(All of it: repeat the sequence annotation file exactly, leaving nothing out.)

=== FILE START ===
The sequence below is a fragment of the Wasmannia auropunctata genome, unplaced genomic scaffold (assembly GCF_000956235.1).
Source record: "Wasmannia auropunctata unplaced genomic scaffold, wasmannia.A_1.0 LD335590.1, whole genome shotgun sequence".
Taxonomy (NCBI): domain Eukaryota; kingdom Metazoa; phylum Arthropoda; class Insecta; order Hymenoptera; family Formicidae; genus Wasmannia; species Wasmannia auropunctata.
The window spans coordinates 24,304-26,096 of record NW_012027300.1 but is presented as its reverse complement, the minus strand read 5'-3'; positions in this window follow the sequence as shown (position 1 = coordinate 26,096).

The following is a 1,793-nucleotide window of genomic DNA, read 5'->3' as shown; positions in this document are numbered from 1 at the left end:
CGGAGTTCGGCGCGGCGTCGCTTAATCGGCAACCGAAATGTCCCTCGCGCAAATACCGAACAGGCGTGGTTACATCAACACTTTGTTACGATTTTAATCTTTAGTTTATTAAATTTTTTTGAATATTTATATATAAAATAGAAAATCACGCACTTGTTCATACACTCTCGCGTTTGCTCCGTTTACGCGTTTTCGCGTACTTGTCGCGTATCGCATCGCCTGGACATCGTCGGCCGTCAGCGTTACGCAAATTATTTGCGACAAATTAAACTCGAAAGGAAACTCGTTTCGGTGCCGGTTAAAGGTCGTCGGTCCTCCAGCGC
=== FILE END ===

The sequence below is a fragment of the Wasmannia auropunctata genome, unplaced genomic scaffold (assembly GCF_000956235.1).
Source record: "Wasmannia auropunctata unplaced genomic scaffold, wasmannia.A_1.0 LD335590.1, whole genome shotgun sequence".
Taxonomy (NCBI): domain Eukaryota; kingdom Metazoa; phylum Arthropoda; class Insecta; order Hymenoptera; family Formicidae; genus Wasmannia; species Wasmannia auropunctata.
The window spans coordinates 24,304-26,096 of record NW_012027300.1 but is presented as its reverse complement, the minus strand read 5'-3'; positions in this window follow the sequence as shown (position 1 = coordinate 26,096).

The following is a 1,793-nucleotide window of genomic DNA, read 5'->3' as shown; positions in this document are numbered from 1 at the left end:
CGGAGTTCGGCGCGGCGTCGCTTAATCGGCAACCGAAATGTCCCTCGCGCAAATACCGAACAGGCGTGGTTACATCAACACTTTGTTACGATTTTAATCTTTAGTTTATTAAATTTTTTTGAATATTTATATATAAAATAGAAAATCACGCACTTGTTCATACACTCTCGCGTTTGCTCCGTTTACGCGTTTTCGCGTACTTGTCGCGTATCGCATCGCCTGGACATCGTCGGCCGTCAGCGTTACGCAAATTATTTGCGACAAATTAAACTCGAAAGGAAACTCGTTTCGGTGCCGGTTAAAGGTCGTCGGTCCTCCAGCGC